In April 2011, shoemaker Christian Louboutin sued the fashion house, Yves Saint-Laurent (YSL). The lawsuit was about a particular feature of the shoes created by Louboutin, the red sole, which became a feature in the footwear created by YSL for that season. The case was tried in the United States rather than in France, which presented some problems needing specialized translation services to their respective lawyers.
According to the lawyer of Louboutin, in international litigation, there are four layers of difficulty when it comes to "discovery" or the right of each party to request for documents relevant to the case from the other party. Obviously, language takes first place. It is followed by culture. This takes into account how frank people would be when answering questions by email, which is different from country to country. Local law is the third layer. For this case, it should be noted that France has strict laws on privacy and has very little experience with discovery. The fourth layer is the volume of communication materials. The lawyer, Mr. Harley Lewin said that a huge bulk of the emails they received just contained "sure," "OK" and "yup."
In America, the courts give litigants plenty of time to discovery, which could be a long and expensive process that could end with the parties settling the case. In international cases, it could be very costly and complex. One example is the patent-infringement trial in the U.S. involving Samsung of South Korea and America's Apple, which had to take into account culture and language.
Need for language specialists
As an international case goes on, it could be very difficult for a lawyer or a small law office to handle the communication. Thus, language specialists are being hired by law firms. In the case of Louboutin versus Yves Saint-Laurent, they needed to protect some of the communications that were exchanged to meet the privacy laws of France and at the same time obey the discovery orders of the American court. Some of the emails translated were in Spanish and Italian aside from French. Those translated documents became critical in the partial court victory of Louboutin. The court ruled that “red soles” is a protectable trademark. However, Louboutin could not go after manufacturers making red shoes with red soles.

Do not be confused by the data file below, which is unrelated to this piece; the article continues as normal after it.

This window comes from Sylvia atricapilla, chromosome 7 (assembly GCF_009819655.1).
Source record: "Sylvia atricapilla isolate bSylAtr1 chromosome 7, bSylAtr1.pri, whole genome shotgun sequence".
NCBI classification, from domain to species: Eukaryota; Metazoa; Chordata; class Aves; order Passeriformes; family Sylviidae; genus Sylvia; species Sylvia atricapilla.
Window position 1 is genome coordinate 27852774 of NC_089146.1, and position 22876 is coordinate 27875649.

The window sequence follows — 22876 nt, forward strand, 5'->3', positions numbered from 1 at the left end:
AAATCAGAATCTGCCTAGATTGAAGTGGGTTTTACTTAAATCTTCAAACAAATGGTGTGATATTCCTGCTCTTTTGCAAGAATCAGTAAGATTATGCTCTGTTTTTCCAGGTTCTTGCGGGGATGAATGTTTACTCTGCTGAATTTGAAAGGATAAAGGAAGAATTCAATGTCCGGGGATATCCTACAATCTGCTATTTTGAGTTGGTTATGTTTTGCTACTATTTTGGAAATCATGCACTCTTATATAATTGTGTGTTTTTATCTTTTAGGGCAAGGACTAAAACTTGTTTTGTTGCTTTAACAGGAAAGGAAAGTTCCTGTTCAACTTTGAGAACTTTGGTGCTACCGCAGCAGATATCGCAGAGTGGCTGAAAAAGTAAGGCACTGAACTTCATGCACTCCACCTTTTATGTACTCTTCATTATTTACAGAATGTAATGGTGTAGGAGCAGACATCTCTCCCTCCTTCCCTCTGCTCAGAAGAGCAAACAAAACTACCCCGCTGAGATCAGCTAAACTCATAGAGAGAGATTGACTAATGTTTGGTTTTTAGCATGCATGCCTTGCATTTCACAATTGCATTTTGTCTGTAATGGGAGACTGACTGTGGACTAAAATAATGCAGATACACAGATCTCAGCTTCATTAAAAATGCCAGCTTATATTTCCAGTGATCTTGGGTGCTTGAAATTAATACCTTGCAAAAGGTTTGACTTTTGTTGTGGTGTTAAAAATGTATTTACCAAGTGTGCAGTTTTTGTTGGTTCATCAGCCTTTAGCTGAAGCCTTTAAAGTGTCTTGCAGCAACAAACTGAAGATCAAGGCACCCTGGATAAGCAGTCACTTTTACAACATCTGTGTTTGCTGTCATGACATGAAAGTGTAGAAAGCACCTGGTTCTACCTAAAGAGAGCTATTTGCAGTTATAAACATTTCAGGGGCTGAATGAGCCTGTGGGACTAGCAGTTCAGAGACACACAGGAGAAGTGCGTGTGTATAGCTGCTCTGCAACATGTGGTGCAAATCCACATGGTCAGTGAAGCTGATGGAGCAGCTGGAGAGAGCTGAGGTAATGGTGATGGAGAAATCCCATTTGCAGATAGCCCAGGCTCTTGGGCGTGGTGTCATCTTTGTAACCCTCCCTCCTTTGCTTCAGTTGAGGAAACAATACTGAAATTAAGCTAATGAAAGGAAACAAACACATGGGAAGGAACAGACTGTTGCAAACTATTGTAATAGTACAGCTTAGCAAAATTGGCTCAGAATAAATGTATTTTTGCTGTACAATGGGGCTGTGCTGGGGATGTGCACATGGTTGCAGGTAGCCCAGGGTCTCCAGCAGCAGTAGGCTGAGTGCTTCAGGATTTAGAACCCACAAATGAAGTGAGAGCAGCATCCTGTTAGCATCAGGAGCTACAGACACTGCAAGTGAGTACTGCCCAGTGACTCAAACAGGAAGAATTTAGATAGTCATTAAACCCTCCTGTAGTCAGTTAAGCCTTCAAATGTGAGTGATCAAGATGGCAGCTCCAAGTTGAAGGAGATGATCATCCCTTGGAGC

Legal translation on a worldwide scale is big business that is worth more than $30 billion, according to the research firm, Common Sense Advisory and no language services firm is big enough to dominate the industry.
In 2009, Japanese electronics manufacturer Panasonic bought Sanyo, another Japanese firm. The antitrust authorities in America needed a huge amount of documentation before the merger could be approved. One language services company earned millions of dollars in fees for document translation during this litigation.
While there is a "discovery software" it is not applicable for international lawsuits and deals as it will still need the help of linguistic and cultural experts to ensure that the right search terms are used. For law students, they should take note of the fact that mastering computers and languages could make themselves in demand in the future.
Do you think that language specialists would be a huge help in dealing with international cases? We would love to hear your take on this subject.